News and Events

Skin self-monitoring smartphone app not beneficial for skin self-examination or health care consulting

17 March 2020

This study investigates the effect of a commercially available skin self-monitoring (SSM) smartphone application among individuals with increased risk of melanoma on their decision to seek help for changing skin lesions. It concludes that no evidence of benefit on skin self-examination or health care consulting was found, and that there is no reason at this stage to recommend its implementation in this population at increased risk of melanoma.

Twitter analysis: positive affective sentiments in tweets about sunburn

17 March 2020

This recent study, a content analysis of Twitter, was preformed to identify the public’s expressions, perceptions, and attitudes towards sunburn. It concludes that many of the tweets analysed contained positive affective sentiments such as joy, rather than worry or concern, suggesting an avenue for further health promotion research.

Aging does not seem to affect response to checkpoint inhibitors

17 March 2020

This recent study investigates age-related differences in the time to progression, overall survival, and immunotherapy-related adverse events among patients with metastatic melanoma who received checkpoint inhibitors. It concludes that aging does not seem to affect response to checkpoint inhibitors, and that elderly patients with metastatic melanoma should be treated similarly to younger patients.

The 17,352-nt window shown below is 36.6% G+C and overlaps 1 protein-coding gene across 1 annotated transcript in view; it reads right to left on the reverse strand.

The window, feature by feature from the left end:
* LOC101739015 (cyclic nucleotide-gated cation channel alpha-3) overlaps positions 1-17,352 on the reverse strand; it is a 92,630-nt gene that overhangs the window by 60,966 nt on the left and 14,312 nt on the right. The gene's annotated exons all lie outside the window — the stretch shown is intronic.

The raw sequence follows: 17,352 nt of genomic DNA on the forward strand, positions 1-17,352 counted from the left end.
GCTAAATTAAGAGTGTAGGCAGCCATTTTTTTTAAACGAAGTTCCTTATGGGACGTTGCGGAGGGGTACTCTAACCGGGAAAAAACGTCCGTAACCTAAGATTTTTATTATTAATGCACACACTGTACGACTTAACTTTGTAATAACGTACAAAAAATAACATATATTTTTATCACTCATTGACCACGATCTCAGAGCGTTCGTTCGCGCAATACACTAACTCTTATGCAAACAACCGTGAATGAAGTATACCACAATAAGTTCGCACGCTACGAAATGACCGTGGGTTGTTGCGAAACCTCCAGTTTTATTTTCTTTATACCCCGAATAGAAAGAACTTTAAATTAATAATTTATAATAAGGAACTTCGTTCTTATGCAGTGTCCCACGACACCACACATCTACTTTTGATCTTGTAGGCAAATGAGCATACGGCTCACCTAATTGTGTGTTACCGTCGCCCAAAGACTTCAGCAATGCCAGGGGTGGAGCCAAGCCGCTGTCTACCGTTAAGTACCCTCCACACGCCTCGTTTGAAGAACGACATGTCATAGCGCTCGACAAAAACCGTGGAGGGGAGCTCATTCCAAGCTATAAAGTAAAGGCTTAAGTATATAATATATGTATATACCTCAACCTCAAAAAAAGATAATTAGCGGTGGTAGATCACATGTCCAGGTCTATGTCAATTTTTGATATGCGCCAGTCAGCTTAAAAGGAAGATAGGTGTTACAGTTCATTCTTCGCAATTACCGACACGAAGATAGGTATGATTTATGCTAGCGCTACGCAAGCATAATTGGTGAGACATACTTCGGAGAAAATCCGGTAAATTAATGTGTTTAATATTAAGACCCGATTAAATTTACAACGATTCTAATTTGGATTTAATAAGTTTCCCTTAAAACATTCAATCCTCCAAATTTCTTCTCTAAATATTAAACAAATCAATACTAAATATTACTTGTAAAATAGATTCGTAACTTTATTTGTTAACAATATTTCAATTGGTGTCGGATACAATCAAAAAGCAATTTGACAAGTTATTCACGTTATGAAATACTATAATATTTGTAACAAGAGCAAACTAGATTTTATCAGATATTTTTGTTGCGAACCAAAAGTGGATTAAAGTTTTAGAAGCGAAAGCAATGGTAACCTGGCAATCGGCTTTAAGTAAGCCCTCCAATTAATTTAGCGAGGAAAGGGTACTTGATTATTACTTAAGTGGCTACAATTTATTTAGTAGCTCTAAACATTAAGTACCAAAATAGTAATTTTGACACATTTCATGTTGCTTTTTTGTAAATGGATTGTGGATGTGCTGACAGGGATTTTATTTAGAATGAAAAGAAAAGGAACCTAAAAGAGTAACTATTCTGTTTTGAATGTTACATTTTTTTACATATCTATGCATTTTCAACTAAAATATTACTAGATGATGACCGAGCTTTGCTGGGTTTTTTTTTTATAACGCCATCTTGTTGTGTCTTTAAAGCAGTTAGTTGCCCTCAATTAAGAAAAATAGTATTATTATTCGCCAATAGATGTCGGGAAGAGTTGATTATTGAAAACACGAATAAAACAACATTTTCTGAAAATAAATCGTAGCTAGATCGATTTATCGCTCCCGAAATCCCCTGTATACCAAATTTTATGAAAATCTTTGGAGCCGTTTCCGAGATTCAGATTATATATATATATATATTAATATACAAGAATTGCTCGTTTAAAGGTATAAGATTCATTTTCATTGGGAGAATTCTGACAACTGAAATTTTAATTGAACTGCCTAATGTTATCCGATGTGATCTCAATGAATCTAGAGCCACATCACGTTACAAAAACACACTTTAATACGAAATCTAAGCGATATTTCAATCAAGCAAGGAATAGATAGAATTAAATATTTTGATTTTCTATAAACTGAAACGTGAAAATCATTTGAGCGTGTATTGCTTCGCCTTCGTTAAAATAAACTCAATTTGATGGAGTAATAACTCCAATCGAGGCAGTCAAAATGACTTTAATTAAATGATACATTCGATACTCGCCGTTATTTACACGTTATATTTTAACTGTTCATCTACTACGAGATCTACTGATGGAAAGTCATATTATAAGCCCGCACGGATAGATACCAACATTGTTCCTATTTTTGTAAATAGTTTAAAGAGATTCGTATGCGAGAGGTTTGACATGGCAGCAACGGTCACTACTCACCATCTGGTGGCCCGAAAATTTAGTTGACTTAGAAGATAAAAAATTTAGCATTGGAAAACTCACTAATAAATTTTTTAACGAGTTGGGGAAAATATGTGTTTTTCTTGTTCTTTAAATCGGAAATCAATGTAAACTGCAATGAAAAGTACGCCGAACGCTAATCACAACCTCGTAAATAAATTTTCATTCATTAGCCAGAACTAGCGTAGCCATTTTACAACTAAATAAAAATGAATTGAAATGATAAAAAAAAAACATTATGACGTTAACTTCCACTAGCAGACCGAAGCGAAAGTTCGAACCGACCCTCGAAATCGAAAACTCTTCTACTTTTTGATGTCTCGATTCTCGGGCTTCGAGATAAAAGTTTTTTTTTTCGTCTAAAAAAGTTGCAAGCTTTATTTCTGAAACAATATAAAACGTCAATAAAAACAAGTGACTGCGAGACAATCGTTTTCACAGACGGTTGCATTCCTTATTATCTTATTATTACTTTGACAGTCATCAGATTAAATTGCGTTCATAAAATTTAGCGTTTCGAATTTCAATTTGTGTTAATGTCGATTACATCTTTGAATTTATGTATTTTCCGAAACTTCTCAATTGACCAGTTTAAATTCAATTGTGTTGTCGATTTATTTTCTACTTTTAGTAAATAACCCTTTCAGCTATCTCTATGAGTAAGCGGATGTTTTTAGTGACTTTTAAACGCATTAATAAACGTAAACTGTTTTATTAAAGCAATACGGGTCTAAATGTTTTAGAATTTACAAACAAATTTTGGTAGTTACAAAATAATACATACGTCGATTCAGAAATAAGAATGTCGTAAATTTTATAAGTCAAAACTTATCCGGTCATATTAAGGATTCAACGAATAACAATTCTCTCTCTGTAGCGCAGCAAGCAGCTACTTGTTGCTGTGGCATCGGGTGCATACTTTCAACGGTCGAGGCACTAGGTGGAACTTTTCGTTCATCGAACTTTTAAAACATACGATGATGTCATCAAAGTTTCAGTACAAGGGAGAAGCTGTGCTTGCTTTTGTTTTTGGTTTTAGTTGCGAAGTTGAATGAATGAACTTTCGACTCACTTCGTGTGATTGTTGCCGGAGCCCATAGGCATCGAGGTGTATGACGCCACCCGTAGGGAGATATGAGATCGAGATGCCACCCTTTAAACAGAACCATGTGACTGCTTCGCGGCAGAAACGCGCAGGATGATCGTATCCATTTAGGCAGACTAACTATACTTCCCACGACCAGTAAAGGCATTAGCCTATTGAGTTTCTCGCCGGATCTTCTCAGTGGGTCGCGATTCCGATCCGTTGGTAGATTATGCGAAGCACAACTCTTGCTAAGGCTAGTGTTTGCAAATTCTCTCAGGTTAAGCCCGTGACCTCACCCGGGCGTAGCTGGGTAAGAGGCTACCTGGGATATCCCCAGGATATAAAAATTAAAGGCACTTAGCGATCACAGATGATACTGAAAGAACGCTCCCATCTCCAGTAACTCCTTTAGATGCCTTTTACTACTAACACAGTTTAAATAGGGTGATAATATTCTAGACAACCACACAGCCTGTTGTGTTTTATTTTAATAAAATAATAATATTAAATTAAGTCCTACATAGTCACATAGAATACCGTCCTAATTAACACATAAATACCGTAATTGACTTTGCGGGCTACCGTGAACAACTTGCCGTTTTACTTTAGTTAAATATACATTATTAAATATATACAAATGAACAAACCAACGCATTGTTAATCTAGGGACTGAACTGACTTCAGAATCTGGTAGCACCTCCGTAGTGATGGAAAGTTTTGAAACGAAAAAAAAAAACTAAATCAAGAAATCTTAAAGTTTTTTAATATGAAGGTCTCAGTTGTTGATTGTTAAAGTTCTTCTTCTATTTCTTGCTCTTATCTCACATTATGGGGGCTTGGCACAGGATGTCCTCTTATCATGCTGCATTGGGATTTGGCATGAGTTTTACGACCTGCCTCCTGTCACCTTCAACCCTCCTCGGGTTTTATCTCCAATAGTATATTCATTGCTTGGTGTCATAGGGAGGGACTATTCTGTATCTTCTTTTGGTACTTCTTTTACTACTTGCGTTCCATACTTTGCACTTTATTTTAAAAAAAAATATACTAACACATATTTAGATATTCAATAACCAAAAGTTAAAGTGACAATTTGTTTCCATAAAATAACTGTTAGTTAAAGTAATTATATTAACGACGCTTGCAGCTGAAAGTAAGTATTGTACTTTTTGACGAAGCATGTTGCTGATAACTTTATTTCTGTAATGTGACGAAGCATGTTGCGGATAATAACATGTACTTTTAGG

Opinion piece: Importance of skin self-checks in defeating melanoma

12 March 2020

In this opinion piece, MelNet member Dr Andrew MacGill explains that one of the main reasons why people are still dying of melanoma is because patients don’t look at their own skin on a regular basis. He claims most patients are able to diagnose their own melanoma in plenty of time for a cure if they look regularly between annual checks.